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Curr Opin Struct Biol. 2016 Jun;38:53-61. doi: 10.1016/j.sbi.2016.05.017. Epub 2016 Jun 10.

Novel function discovery through sequence and structural data mining.

Author information

1
Department of Biology, University of Waterloo, 200 University Ave. West, Waterloo, ON N2L 3G1, Canada.
2
Department of Biology, University of Waterloo, 200 University Ave. West, Waterloo, ON N2L 3G1, Canada. Electronic address: acdoxey@uwaterloo.ca.

Abstract

Large-scale sequence and structural data is a goldmine of novel proteins, but how can this data be effectively mined for new functions? Here, we review protein function prediction methods and recent studies that apply these methods to discover new functionality. Core approaches include sequence-based homology detection, phylogenetic analysis, structural bioinformatics, and inference of functional associations using genomic context and related methods. With such a wide range of approaches, sequences may reveal new functionality regardless of their similarity to a characterized reference. Homologs of known function may be identified in unexpected species or associations. Detection of functional shifts in sequences may reveal new activities and specificities. New protein functions may also be predicted in uncharacterized sequences and structures. Finally, methods and data may be integrated and applied at increasingly large scales due to improved protein domain knowledge and structural coverage, which amplifies the ability to predict and discover novel protein functions.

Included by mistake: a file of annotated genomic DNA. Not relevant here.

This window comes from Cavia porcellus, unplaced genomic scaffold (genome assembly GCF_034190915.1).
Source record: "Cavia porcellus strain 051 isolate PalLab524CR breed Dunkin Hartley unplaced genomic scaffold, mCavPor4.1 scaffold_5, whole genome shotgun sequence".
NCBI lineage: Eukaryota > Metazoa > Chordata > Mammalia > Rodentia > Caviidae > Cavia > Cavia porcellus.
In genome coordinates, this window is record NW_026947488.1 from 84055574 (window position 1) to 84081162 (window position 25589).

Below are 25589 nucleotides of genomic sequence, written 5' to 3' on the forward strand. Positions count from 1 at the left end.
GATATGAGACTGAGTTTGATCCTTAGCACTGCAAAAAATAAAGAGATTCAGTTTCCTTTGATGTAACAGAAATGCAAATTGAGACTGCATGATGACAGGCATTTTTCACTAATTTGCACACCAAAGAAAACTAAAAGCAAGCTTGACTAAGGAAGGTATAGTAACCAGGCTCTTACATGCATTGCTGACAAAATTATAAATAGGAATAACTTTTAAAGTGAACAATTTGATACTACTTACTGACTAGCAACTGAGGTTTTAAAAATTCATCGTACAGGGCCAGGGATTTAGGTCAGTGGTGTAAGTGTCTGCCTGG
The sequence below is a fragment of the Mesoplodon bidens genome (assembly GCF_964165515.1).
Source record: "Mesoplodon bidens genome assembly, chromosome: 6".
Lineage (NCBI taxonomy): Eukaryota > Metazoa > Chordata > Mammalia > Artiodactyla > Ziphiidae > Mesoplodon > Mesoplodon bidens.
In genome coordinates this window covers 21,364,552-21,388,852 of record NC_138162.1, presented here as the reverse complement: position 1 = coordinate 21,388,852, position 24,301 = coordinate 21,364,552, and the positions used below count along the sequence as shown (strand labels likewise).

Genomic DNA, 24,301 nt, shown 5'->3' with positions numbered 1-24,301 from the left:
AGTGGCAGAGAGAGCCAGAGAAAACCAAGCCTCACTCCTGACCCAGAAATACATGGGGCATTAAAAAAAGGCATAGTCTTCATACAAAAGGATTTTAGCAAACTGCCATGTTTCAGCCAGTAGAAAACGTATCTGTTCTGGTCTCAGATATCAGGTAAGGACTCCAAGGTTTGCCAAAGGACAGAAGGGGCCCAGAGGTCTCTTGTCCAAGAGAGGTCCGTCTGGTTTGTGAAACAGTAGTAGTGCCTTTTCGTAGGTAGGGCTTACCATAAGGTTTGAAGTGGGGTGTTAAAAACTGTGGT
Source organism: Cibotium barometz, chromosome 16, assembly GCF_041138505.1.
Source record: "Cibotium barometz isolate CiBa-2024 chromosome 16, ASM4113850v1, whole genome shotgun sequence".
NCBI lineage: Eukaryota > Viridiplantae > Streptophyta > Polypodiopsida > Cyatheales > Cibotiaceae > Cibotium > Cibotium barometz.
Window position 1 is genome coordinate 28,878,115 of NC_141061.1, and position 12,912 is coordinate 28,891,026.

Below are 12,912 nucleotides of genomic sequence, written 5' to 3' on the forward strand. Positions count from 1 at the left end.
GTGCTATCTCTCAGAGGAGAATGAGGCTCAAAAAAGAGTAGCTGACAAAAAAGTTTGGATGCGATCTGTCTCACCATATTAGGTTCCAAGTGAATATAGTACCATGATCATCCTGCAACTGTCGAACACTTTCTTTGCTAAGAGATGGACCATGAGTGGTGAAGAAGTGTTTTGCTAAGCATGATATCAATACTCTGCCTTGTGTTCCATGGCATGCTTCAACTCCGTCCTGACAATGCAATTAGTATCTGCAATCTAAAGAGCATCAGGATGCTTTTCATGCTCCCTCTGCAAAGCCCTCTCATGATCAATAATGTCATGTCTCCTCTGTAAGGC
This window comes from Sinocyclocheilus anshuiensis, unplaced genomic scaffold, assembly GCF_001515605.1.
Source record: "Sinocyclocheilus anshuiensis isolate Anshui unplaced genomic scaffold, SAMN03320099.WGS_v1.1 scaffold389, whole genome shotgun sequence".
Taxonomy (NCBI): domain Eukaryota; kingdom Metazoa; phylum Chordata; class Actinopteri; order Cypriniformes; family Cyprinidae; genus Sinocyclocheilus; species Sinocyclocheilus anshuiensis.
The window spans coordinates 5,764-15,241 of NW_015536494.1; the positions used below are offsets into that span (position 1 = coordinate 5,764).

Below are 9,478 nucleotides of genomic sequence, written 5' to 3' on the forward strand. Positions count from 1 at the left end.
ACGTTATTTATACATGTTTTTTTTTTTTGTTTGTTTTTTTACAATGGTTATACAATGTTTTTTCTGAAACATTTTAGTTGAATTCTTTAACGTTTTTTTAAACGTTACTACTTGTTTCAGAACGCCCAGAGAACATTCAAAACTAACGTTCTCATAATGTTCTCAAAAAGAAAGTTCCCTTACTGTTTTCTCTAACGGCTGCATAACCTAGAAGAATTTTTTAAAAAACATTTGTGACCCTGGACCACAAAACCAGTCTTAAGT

PMID:
27289211
DOI:
10.1016/j.sbi.2016.05.017
[Indexed for MEDLINE]

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